While Brittany claims a "vocal minority" exists that doesn't think the GLBT community belongs in the state, her experience being a transwoman in Oklahoma has been positive.

"I have a belief in my fellow Oklahomans. Having grown up here, I know that "¦ even when I was breaking gender roles, I had friends who considered themselves conservative Christians "¦ that didn't ever not befriend me," she said.

Brittany has become involved in the GLBT movement in Oklahoma. She believes she can be a positive role model.

"I know that I could live my life without addressing this, but I'm not ashamed, nor do I think I should be, nor do I think anyone else should be," she said.                    "The fact that you're trans or lesbian or gay doesn't have to be something that stops you from having a dream. You can do that right here at home in Oklahoma. You can be yourself right here, and by doing that, we can help bring the rest of the community along in recognizing "¦ that we are productive members of society who bring a good valuable diversity to the city."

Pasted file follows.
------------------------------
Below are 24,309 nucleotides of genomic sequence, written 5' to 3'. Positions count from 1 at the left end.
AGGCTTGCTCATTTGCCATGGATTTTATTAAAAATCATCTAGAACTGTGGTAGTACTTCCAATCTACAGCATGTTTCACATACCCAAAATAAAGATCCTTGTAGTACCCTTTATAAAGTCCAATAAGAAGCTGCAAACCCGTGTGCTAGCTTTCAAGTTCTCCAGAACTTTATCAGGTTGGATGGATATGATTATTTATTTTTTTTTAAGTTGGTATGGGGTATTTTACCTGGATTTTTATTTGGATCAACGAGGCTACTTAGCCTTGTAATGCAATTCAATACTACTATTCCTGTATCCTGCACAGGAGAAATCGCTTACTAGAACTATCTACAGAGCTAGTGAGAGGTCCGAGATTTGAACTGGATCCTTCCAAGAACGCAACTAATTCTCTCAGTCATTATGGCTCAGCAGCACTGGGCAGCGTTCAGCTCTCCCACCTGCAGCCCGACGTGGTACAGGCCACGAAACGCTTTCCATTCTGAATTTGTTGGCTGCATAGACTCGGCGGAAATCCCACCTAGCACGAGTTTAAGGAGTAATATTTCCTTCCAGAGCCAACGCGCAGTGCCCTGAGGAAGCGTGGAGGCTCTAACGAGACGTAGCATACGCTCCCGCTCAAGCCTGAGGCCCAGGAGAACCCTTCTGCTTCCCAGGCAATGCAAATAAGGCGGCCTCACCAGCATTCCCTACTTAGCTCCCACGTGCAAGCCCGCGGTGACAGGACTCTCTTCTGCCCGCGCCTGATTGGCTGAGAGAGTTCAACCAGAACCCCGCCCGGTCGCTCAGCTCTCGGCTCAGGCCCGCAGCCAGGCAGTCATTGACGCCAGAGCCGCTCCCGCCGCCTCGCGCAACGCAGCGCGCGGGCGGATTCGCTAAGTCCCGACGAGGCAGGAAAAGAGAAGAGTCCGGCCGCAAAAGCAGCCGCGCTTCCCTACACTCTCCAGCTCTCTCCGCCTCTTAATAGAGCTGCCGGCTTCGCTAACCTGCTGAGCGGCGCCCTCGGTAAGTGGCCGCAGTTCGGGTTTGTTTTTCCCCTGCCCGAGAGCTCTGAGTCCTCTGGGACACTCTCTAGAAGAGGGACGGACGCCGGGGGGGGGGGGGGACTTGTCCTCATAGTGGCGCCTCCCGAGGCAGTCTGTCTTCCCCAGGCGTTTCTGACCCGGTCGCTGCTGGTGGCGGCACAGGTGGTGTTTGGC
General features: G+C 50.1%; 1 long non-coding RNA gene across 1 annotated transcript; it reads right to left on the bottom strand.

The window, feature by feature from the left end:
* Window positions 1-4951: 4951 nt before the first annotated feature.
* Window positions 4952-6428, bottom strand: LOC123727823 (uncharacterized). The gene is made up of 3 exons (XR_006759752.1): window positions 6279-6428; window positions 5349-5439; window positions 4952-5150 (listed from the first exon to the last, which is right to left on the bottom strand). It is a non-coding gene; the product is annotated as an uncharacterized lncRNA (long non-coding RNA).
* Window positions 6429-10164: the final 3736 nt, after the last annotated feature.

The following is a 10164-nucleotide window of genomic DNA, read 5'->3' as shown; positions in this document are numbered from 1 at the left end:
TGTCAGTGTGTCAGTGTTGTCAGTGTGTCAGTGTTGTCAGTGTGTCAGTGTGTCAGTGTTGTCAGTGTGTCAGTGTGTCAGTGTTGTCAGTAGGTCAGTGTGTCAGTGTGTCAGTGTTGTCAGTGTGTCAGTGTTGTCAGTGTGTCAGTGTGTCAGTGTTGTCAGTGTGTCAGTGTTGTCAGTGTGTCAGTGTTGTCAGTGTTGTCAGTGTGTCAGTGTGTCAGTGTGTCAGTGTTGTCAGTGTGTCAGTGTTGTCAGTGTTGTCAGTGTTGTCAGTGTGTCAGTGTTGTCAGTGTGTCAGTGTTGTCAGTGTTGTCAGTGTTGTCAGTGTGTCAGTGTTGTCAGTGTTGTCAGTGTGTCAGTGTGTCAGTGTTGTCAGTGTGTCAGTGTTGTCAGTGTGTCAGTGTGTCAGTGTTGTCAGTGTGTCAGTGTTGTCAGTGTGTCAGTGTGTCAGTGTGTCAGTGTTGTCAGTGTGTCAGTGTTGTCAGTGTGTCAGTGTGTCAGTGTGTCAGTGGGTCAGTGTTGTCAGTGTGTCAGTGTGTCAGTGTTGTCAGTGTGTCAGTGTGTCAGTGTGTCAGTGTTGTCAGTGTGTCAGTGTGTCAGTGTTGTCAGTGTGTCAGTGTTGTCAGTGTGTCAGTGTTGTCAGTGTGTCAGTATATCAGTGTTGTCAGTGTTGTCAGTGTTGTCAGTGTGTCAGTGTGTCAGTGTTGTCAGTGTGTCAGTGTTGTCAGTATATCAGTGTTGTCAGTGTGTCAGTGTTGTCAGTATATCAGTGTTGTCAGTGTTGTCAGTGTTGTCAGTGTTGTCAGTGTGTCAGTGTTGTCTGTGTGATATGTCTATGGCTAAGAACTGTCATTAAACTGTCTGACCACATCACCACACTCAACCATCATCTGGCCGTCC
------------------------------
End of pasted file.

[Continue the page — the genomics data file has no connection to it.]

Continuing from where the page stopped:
Brittany also has political aspirations. Last Saturday, she was elected as national committeewoman for Young Democrats of Oklahoma, the first transwoman to hold a  post in Young Democrats of America.

At only 29, that's a pretty big list of accomplishments for anyone, man or woman.

"I have a great life ahead of me."  

"The first thing people say to us when we're born is, 'You're a boy, or you're a girl,'" said Dawn Singleton, a private practice psychologist in Oklahoma City. "With transgendered people, the inside of their body doesn't match the outside."

The term "transgender" is an umbrella term for a wide group of people whose genetic make-up doesn't necessarily match their psychological make-up.

According to the American Psychological Association, transgendered people can be transsexuals, or biologically male or female people who consider themselves the opposite sex; transvestites, the most numerous transgender group; and drag queens or drag kings.

The transgendered umbrella term does not dictate sexual orientation.

"Gender is not about sexuality," Singleton said. "It's not about who you are sexually attracted to. Gender is how you view yourself psychologically as a male or a female." "Jenny Coon Peterson

More: Culture Chic highlights gender roles in other countries.